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As i'm new to the forums but have lurked around and read your aar with great pleasure , i just want to say that this tale is so epic and you have done an amazing job BT. The quality of your updates and your writing just keeps getting better and better and i really hope that you are able to keep going and continue with an EU3 aar.
 

unmerged(31994)

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I always say sacking Constantinople Hulegu-style is the one way to ensure dominance for whatever other centre wants to take over. Trouble is, the Roman super-identity keeps getting in the way. Nobody wants to be that guy.

I'll gladly torch it vavi. Sorry about the election results by the way :(
 

General_BT

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Calipah - Well, you wouldn't be alone, there are a growing number who would... and we know it eventually happens. It's now a question of who is willing to light that fatal ember?

theKing1988 - Welcome to the story! I'm glad you've enjoyed it so far! I hope I'm able to keep going into EU3 as well... I'm in the early planning stages now. Time will tell however!

RGB - Exactly--there have been several people completely capable of Baghdad-style sacking and destroying Constantinople as a center of power, but for various reasons they haven't. Genghis Khan decided it was too much of a distraction from his main goals, while both Gabriel and Alexandros have had their eyes focused on becoming the Chief Roman, not destroying the Roman symbology. As Romanion spreads, more people will get ahold of these symbols... but also more people will change them to suit their own, often local needs. Its a matter of time before someone tries to destroy the source of the symbology in order to root it closer to home...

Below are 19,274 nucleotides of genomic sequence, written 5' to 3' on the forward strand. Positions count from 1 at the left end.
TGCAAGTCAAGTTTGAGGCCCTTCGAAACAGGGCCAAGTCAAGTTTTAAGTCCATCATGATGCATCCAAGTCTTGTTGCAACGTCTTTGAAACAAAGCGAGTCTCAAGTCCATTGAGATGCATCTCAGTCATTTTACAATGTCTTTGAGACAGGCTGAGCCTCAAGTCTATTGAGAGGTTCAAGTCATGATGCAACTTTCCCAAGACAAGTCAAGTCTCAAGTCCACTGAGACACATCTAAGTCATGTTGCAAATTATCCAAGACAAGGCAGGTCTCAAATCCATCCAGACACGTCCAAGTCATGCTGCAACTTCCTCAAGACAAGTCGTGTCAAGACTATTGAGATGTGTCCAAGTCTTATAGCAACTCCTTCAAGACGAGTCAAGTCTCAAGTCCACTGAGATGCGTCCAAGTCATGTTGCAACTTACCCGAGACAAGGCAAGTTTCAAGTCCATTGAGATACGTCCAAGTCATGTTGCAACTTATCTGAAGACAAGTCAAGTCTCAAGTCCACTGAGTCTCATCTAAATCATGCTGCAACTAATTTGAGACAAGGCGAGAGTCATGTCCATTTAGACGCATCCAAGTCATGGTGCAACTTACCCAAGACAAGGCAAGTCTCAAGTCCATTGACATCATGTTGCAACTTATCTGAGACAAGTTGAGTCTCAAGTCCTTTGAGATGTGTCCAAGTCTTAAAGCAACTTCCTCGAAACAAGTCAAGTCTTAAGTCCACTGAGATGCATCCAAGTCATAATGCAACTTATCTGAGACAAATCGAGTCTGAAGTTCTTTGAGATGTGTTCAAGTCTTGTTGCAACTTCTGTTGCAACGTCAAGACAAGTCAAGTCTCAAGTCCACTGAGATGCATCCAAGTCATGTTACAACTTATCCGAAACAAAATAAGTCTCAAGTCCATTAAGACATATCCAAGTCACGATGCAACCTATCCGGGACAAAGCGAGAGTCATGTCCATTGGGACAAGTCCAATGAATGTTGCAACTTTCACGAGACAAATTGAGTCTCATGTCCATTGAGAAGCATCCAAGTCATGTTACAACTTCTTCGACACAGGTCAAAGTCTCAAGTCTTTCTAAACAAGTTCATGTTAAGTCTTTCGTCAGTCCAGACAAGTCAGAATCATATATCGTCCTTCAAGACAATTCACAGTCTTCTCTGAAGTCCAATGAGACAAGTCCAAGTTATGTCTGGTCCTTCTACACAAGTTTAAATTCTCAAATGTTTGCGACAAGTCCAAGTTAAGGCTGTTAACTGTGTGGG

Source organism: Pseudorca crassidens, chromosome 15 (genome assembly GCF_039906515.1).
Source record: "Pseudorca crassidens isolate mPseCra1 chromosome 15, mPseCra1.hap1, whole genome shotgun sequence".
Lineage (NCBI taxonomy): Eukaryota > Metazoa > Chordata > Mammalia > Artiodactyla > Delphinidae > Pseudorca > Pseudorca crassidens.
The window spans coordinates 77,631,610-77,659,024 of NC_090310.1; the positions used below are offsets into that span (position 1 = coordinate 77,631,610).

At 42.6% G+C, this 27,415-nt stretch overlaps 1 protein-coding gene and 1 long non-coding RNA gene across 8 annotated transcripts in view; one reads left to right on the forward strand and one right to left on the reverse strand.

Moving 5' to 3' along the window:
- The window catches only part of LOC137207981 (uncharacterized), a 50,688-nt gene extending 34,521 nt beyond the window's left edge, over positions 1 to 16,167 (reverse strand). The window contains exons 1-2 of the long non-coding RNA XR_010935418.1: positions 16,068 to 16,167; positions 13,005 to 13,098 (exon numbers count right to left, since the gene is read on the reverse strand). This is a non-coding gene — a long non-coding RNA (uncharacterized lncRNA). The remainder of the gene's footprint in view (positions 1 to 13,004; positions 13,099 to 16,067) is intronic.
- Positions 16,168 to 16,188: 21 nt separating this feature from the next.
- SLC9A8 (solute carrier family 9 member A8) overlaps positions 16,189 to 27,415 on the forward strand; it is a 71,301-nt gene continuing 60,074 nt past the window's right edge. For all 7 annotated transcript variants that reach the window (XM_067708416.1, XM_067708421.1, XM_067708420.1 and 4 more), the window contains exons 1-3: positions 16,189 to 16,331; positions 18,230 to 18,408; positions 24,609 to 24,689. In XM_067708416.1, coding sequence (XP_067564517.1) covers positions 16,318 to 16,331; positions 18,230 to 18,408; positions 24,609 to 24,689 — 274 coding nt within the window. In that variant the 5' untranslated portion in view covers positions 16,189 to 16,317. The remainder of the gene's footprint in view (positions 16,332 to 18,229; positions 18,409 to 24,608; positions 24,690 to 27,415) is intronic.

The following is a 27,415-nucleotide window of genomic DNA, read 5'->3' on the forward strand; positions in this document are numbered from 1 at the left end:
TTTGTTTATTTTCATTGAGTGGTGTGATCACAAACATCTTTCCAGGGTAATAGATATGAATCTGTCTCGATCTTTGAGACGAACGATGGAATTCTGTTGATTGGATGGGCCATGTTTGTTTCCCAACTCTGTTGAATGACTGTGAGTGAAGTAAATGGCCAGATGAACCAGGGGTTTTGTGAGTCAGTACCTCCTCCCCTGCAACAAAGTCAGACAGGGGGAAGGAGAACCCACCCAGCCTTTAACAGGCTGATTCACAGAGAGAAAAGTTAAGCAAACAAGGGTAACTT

…in game I’ll reveal in a couple updates when the chapter is done. =)

Carlstadt Boy - However, it's unlikely you'd ever catch Alexandros wedding any girl to spark a mess like that... just saying... =)

vadermath - Storming a city with three rings of defenses, or accepting its surrender? I think it's easy to understand why Alexandros ran with what he had. A starving Konstantinopolis could have still broken his army. It's broken armies like his, armies that were as ably led...

WelshDude - I sent a second one.

Kirsch27 – Gottfried von Franken has ideas of his own—and as previous Komnenoi have discovered, northern Italy takes a long time to digest… =)

armoristan – Lines, what lines? There are no lines here. Move along. Nothing to see. Ignore the dead body with the poisoned chalice next to it. Nothing to see! =) Well, the other Manuel, at least at first, lusted for power for power’s sake. There’s room for this Manuel to grow as well…

Lord Strange - You forgot the stampeding elephants from the circus who "happened" to get loose who trampled the entire area destroying any evidence of malicious wrongdoing on the part of the malevolent parties. =)

TC Pilot - Alexandros has shown one thing consistently since he was young--he's got a huge amount of self-confidence (okay, he's cocky... reckless IS one of his most predominant traits!). This is the city that screamed and cheered for him the last time he was there, and the people were the ones that thronged the streets calling his name when he rode in this time. He's probably thinking anyone that harms him risks having the masses fall on their, rocks flying, so no one would dare to do such a thing... worse emperors have been protected by less…

Siind – Well, he’s patiently gathered all the requisite parties for a coup. That takes some skill certainly—but are this generation’s Manuel’s opponents as difficult as those of Manuel of old? That, I think, is the sticky question at hand…

SplendidTuesday – There are enough Theodoros fans I think I need to make him have a cameo…

asd21593 – He hasn’t taken to reading the Mithradatium constantly, however…

Qorten – I really have no idea if me being able to write this is an indication of scheming—after all, there’s no ‘delete’ key for life, so I can’t edit any mangled plots I might do like I can edit my story. =)

Panjer – Part of the reason I’d bounce around is to clear up some of the more painful AI decisions down the line—for the most part, by necessity, the AI will be running the successor states, however (I can only run one country at a time!)